4K Ursula-affected households in Malay town to get aid
By Gail Momblan
ILOILO CITY (Philippines News Agency) — Around 4,000 households devastated by Typhoon Ursula (international name Phanfone) in Malay town, Aklan will receive financial assistance for rehabilitation and recovery, the Municipal Disaster Risk Reduction and Management Office (MDRRMO) of Malay confirmed on Monday.
The local government of Malay was allowed to mobilize its Quick Response Fund to assist typhoon-hit households as the municipality was placed under a state of calamity on December 27.
Catherine Fulgencio, MDRRMO officer, said 20 percent of the population in the town was affected, which served as the basis to place the town under a state of calamity.
“Twenty percent of our population was affected, which means 4,000 plus affected households. We will give financial assistance to those affected and then restoration, rehabilitation, and recovery of the municipality,” she said in a phone interview.
One died when hit by falling debris while 28 others sustained minor injuries as the typhoon hit the municipality on Christmas Day. Financial assistance will be extended to those affected, Fulgencio confirmed.
“We will give a certain amount to families with partially damaged houses, and also a certain amount with totally damaged houses,” she said.
The amount that will be extended to devastated families will be determined by the local government unit on Tuesday afternoon as the record on the number of affected families will be finalized.
Fulgencio said Ursula left Malay with lessons that all stakeholders should unite to be prepared against any disaster. Considering the number of tourists attracted to the world-famous Boracay Island, she said tourism establishments and businesses should also do its share in boosting disaster preparedness measures.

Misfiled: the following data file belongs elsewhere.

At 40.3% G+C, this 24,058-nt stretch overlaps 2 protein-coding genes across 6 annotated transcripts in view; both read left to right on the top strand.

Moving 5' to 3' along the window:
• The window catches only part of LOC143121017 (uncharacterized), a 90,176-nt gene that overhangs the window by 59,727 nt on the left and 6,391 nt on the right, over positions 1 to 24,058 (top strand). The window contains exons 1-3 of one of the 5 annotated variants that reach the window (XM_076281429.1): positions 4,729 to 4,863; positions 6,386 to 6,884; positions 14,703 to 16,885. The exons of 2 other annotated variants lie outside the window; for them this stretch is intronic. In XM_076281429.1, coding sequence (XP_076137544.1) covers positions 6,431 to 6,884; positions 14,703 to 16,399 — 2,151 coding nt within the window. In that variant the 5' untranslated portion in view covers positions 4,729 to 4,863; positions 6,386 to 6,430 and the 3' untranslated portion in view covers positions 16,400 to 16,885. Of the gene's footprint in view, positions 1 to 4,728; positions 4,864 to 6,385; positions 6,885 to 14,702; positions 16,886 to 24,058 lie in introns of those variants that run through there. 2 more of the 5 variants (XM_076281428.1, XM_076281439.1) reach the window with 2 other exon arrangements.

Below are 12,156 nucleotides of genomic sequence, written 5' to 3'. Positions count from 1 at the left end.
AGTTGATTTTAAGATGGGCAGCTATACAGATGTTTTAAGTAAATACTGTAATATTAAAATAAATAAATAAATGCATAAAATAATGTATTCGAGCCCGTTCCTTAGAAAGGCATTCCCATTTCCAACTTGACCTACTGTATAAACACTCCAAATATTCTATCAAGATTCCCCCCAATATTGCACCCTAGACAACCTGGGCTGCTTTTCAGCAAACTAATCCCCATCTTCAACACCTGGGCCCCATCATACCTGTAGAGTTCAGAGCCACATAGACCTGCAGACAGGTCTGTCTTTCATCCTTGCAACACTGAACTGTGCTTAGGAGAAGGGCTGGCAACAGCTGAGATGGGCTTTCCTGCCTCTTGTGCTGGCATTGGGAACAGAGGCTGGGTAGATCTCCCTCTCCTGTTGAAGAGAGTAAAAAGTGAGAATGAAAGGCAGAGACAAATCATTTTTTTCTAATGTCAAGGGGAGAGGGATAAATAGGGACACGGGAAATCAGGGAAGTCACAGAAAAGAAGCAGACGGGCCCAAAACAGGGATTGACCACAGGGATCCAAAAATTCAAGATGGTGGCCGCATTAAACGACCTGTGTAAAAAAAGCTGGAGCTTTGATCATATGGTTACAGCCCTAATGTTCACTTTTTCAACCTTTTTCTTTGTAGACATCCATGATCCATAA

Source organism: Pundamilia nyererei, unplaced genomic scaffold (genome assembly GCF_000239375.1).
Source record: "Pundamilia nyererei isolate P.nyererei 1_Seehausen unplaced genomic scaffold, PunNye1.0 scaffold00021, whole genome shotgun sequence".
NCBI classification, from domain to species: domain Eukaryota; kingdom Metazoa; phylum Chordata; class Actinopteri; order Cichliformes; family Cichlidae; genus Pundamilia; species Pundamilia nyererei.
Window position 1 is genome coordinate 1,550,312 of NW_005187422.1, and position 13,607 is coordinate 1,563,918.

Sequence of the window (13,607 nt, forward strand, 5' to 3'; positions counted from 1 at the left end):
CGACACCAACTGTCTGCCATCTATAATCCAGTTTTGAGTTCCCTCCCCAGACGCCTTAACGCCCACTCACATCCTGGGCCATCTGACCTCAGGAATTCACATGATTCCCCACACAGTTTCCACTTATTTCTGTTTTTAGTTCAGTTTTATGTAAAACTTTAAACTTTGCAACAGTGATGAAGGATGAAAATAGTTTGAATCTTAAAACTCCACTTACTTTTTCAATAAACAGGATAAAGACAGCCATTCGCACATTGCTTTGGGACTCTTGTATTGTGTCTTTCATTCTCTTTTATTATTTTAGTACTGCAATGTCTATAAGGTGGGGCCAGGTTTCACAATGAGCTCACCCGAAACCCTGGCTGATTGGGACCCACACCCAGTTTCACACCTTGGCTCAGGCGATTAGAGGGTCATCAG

“It is a lesson learned that no single office can handle a disaster. Everyone’s participation in disaster preparedness is needed,” she said.
Meanwhile, power interruption continues to be a challenge for the town. Toppled electricity poles and other damages on wirings has cut off the electricity since December 25, Fulgencio said. “The problem now is power. We need electricity so we use generators. Generators need diesel, that’s the challenge for us on how to maintain the tourism industry without electricity,” she said. The local government has released an advisory on Monday informing the public that the government is on top of the situation. “LGU Malay is also coordinating with banks and gas stations in the whole municipality to ensure the supply of cash and gas for both the mainland and Boracay Island. (The) Bureau of Fire Protection and Philippine Coast Guard is ensuring the safety of the transport of gas and generators,” the advisory states. Tourists who wish to visit Boracay Island are likewise reminded to take caution in walking in the streets at night time. “The island is still under rehabilitation, and there are still road works. May we remind the tourists to take caution especially when light is not available due to lack of power,” Fulgencio said. (PNA)